And then we get to the Clairin Le Rocher, this was the fourth Clairin to make it's debut under La Maison & Velier (LM&V), and as I recall it was added to the stable a year after the first launch. Here we've got the 2019 vintage, and it's giving lots more earthiness, and quite honestly my first impression here is that of a pepperoni pizza with lots of baked mozarella cheese and black olives. On the nose it's giving all this savouriness of toasted bread, slightly burnt mozarella cheese, savoury black olives, and meat oils, incredibly umami. And the on the palate, largely a continuation of its aromas, still lots of black olives, with the addition of some lighter fluid, and a more backseat note of spent sugarcane. The finish was pure black olives. For the Le Rocher, I find myself appreciating this even more from when I first had it, I really enjoyed this very distinctive and well defined earthiness.

Now finally the Providence Blanc Dunder & Syrup - far more mellow and rounded here than the previous two. Here it's got lots of creamy vanilla on the nose, and then on the palate just as rounded but with an intensified flavour - vanilla, light cane juice, alittle more briny and savoury, with more earthiness of crushed vines. Now the finish was extremely delightful with this deep herbal note of traditional Chinese medicine -like notes of herbal roots. This was altogether much more mellow, cohesive and structured, and also less sharp, but still delivering so much flavour on the palate, which in this case allowed more of the subtle nuances to emerge - of note is that herbal root note that was incredible. That said, it also didn't quite share the same high pitched, sharper Clairin profile - this was more classically white rum.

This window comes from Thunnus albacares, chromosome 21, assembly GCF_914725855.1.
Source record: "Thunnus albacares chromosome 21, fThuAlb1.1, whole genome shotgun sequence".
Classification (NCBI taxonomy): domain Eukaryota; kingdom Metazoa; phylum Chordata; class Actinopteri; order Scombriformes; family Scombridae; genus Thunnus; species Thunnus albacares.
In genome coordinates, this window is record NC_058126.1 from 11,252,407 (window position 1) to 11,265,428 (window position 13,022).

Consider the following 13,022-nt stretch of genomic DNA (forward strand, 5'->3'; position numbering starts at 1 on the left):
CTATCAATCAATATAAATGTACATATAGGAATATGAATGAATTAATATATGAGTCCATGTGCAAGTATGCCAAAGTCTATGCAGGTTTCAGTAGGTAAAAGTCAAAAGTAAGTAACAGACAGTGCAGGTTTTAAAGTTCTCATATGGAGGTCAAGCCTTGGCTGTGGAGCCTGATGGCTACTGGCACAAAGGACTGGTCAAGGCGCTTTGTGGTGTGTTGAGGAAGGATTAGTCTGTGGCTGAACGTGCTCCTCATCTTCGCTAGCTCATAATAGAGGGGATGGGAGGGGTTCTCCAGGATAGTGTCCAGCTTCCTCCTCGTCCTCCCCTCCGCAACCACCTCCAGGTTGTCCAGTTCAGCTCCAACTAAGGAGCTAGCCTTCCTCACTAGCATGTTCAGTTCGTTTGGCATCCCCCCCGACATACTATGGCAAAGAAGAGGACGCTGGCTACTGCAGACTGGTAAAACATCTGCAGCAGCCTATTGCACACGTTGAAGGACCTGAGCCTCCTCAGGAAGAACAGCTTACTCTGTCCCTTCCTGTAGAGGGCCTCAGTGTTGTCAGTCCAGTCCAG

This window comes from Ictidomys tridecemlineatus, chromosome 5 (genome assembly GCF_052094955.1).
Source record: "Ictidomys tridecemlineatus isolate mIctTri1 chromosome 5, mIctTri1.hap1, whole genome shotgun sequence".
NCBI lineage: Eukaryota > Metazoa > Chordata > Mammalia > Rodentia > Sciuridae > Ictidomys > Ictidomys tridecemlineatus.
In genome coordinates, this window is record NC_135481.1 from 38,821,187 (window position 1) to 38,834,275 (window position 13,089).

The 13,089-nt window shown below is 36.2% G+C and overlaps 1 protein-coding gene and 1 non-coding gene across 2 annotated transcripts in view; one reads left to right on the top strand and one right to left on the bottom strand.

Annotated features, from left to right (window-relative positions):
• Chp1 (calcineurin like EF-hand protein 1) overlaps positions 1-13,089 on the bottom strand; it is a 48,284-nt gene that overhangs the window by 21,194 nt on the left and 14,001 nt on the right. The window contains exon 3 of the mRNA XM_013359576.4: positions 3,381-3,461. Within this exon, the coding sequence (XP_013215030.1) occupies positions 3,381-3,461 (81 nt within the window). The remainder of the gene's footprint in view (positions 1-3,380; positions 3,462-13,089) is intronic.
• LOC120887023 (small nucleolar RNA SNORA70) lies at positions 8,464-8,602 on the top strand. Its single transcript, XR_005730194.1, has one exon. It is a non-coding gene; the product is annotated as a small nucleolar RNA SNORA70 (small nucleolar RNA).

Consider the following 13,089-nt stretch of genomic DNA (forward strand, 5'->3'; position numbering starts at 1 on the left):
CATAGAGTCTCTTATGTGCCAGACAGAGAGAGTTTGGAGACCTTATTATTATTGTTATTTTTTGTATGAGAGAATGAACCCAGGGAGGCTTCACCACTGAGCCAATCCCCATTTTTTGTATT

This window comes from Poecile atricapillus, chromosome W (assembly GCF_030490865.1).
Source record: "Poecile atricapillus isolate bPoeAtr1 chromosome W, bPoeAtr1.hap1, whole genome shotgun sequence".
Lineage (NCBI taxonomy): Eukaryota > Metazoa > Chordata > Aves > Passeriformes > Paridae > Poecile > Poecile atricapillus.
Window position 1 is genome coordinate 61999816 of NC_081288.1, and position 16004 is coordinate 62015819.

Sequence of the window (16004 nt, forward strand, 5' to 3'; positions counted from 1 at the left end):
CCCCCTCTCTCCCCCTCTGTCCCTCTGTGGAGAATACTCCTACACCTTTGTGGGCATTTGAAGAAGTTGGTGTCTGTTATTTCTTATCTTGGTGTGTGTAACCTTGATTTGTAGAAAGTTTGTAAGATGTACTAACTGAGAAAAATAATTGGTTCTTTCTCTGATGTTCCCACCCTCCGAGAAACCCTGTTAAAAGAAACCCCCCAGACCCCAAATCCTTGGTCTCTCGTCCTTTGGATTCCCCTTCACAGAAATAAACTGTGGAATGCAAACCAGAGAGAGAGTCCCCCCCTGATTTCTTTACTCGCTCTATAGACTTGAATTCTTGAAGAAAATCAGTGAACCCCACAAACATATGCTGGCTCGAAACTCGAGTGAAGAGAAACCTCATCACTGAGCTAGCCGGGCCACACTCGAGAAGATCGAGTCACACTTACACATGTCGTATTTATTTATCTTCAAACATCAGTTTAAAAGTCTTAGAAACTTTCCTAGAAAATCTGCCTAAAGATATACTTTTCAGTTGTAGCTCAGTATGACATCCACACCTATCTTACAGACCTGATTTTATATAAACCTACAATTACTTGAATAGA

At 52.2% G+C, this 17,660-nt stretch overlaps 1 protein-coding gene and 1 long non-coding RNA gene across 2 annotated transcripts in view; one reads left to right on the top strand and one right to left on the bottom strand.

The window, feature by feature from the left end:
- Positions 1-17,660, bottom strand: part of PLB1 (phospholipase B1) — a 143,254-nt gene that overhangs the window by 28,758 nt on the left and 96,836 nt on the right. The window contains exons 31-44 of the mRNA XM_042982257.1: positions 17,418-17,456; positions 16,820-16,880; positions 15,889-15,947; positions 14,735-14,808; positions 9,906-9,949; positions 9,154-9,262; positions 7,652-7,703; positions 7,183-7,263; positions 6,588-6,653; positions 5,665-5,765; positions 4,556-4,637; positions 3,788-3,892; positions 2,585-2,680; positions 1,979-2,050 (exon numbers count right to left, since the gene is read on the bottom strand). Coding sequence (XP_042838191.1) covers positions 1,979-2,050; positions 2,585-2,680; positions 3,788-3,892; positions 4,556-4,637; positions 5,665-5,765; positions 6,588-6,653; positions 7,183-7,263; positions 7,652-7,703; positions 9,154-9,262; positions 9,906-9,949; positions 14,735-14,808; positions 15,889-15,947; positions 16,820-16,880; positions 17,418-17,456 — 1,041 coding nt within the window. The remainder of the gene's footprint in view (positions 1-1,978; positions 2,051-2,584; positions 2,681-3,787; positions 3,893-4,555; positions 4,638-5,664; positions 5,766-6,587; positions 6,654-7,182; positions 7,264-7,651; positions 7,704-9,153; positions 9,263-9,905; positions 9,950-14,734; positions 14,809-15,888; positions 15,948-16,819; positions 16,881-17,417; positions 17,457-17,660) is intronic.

If you gaze real closely, you'll be able to tell which is which. But I'll help you this time round, from left to right: Clairin Sajous, Clairin Le Rocher, Providence Dunder & Syrup.

 

Through the three white cane spirits, Luca talked of how despite his decades of travel all around in search of great rums, he simply found the sugarcane in Haiti to be of the utmost best quality, and continues to believe that its potential is still largely untapped. This led to his coming up with several ideas on how to harness Haiti's sugarcane - one of which was through the establishment of the Distillerie Port-au-Prince, from which the Providence brand calls home. Together in collaboration with his friends from the Barbancourt family and Capovilla, who is best known for his grappas, Luca had assembled the distillery which is now hitting the milestone of producing its own aged rum.

For Luca, it's clear that his desire was to explore the many ways of how Haiti's ancestral sugarcane could be expressed - aged Clairins for example had not previously existed. He expanded this to also his Nomad project that would involve a double retort pot still housed in a shipping container that could in theory be brought to any distillery in the world, which would allow producers who were otherwise focused on the use of their own column stills, to attempt the use of pot stills instead. There are really interesting upcoming things in the works, but those shall remain under wraps for now. 

   

 

Now we get into the second half of the tasting where we'll be going over three aged Haitian cane spirits - Providence 2019 3 Year Old Ex-Caroni Cask, Vieux Sajous 5 Year Old Ex-Caroni Cask, and finally the Vieux Sajous 4 Year Old Ex-Lustau Oloroso Cask.